Getting away at about half-three, we spent part of the journey back discussing overhaul alternatives, including whether to swap Voith transmissions between '901 and D9500 (the former being geared for 1800 rev input engines, while the latter is an unknown and still geared for 1500rpm) and at what point in the priority queue does D9500 come in and begin a full base overhaul. As usual, we are being consistent – the queue consistently changes... Meanwhile the snow had started and the gritters seemed to have been caight out - for as we went through Mansfield, with Andrew driving, the traction control warning light was flashing as he put it later, 'like a disco ball' and everyone seemed to want to drive at 20mph, even those in 4x4's. We were planning a return trip to Cottesmore today, but deferred a final decision until eight a.m., and a look out of the window meant it didn't take long to decide that it was a bad idea. There had been upwards of 2 inches overnight and it was still snowing. Instead, we drove down to the shed.
The IDRPG have been waiting the chance to get 1382 on the Mattersons in order to refit air receivers and brake gear. But the floor painting had taken priority, and having an unexpected day extra we decided it was time to set them back up.
The two Matterson posts at the north end of the shed should be the 'datum' pair, only the two at the Matlock end of the loco needing to move depending on the length of loco concerned. So first task was to position these, but as the crossbeams have for some time been sat in the 4ft with Jack's radiator on top, it required a fair amount of shuffling round with the forklift to access it, and then we had to shift the 'bridge' down in order to get the forklift over to adjust the position of the Matterson post on the footpath side. Then the crossbeam was put in place and the bridge lifted back out again.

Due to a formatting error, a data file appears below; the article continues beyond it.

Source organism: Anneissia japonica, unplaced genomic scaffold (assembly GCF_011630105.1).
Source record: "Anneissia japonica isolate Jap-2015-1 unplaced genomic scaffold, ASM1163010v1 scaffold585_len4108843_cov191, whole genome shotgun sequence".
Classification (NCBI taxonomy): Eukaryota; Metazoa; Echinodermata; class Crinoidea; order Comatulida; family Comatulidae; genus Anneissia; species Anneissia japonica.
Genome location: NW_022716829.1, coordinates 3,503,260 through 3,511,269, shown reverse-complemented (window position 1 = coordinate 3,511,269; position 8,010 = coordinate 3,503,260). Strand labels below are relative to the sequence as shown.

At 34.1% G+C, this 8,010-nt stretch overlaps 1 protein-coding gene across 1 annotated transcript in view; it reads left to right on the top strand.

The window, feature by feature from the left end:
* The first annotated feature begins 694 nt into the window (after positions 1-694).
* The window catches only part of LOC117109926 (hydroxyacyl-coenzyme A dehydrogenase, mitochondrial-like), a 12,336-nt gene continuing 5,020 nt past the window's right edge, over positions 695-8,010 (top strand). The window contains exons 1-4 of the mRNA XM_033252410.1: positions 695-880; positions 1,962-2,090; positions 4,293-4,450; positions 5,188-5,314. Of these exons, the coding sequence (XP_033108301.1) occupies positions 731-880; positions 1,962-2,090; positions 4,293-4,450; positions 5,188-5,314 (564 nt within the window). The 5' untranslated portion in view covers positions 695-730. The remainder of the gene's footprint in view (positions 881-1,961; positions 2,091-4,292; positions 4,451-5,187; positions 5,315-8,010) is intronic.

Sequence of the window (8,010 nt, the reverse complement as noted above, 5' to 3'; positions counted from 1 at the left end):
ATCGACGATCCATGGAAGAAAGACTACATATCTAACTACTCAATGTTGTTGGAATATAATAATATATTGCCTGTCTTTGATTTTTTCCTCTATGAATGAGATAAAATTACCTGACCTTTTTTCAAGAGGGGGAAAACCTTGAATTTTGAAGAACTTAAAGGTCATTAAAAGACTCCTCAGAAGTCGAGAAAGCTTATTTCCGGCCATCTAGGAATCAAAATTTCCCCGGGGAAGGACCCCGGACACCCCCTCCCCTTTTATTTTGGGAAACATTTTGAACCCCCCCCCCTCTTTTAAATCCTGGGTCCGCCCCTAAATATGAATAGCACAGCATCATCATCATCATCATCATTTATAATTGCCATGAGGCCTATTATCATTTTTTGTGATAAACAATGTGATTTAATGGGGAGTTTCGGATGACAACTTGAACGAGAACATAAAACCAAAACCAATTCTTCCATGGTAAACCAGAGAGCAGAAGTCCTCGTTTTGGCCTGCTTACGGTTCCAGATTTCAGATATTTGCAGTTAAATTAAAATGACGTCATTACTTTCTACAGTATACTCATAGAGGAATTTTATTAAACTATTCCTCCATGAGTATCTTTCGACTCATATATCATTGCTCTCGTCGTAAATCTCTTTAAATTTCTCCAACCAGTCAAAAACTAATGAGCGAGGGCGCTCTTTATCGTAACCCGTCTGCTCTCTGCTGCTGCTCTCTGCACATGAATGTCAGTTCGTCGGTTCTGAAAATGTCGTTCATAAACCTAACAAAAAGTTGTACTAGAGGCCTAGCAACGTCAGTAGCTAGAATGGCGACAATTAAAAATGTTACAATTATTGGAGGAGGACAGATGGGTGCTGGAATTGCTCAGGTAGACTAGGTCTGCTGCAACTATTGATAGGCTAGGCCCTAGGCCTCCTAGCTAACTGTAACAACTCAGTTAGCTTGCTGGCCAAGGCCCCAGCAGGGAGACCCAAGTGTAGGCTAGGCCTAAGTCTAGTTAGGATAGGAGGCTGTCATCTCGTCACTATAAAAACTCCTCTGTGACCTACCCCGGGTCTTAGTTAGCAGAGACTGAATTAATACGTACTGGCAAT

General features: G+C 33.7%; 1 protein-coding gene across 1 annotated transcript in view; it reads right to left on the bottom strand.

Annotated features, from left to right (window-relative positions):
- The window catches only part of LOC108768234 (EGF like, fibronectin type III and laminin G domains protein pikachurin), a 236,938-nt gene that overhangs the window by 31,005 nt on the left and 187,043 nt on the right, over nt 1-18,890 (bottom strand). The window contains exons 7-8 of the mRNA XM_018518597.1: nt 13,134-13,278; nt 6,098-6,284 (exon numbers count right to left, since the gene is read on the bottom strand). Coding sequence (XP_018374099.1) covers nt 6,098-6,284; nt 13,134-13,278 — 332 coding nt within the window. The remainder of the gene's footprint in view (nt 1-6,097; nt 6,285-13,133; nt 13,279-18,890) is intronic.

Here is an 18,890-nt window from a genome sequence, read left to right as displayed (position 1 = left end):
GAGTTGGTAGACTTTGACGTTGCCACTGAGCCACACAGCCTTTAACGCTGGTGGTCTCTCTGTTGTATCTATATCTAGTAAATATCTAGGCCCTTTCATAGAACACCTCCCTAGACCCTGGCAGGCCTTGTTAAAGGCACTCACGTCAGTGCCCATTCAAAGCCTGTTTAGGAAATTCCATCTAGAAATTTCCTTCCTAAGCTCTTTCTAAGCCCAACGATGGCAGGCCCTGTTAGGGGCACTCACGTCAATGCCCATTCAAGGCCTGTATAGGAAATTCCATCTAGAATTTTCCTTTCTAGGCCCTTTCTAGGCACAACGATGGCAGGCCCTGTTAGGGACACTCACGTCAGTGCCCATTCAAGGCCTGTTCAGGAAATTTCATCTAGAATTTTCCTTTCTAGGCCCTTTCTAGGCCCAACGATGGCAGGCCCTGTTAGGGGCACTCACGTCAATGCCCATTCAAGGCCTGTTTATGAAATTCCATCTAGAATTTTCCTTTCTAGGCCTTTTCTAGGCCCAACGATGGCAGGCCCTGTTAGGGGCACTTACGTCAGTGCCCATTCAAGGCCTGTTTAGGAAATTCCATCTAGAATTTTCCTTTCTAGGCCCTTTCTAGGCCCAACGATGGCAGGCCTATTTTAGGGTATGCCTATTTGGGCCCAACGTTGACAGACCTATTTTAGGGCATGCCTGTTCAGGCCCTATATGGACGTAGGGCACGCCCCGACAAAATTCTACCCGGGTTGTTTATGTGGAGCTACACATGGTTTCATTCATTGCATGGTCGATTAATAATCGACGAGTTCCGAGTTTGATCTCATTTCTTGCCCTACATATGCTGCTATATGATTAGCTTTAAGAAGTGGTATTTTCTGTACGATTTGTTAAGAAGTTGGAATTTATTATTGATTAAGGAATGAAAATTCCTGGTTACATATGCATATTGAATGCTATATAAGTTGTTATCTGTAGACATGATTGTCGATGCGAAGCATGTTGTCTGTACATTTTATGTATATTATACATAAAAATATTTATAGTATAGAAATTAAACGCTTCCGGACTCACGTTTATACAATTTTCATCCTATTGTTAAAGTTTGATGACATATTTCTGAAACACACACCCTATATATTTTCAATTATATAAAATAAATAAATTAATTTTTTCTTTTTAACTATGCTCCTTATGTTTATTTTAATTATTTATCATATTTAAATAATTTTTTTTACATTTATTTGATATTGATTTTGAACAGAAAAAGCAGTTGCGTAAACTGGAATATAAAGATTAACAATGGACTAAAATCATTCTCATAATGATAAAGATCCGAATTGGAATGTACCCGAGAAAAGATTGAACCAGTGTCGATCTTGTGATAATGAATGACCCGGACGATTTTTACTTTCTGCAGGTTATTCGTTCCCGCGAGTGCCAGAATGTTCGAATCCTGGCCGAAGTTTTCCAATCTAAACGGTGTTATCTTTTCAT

Then the 2 Wickhams, the powered and the un-powered, were lifted off the lines with the forklift, by which time blank floor space in the shed was verging on zero, and 1382 manhandled down onto these two posts. The second two posts now needed positioning just outside the buffer beams, but Jack's power unit was in the way so that had to be moved along a bit. Eventually the second pair of posts were in place, the beam swung into position and then raised up to the lifting brackets ready for a proper lift next week. The two Wickhams were returned to the rails and rolled to where 1382 had been standing. And that, in a few paragraphs, describes what took up most of the day, punctuated by teas, breathers, and other breaks to allow the forklift's exhaust fumes to dissipate.
At one point Andrew was hoping to do some more cutting on Adolf (he took delivery of a new in-line gas cutting torch this week), but given the hassle of shunting it across, the wind-chill outside and the limited daylight, it got postponed, and we got on with a few incidental tasks before locking up and heading home, noting that whilst much snow had melted, the temperature now at minus 2 had frozen it all up again.
I said last week that a letter signed by Pete Waterman had gone out to all shareholders and Peak Rail Association members and contained a number of serious and potentially damaging errors with regard to me. I had in fact written and e-mailed Dr Waterman to set the record straight, invited him to meet Andrew and me but in any event sought a reply within 7 days. No response has been received and therefore the matter has been passed to specialists in 'reputation management' (to give it the modern euphemism) for them to deal with.
So that's it for this week – a bit shorter than usual but these things happen. Next week the IDRPG are due over and plan to hold their AGM (we've stocked up on chairs!) and no doubt see 1382 lifted. As for anything else, I'm really not sure, so you'll just have to come back and find out then.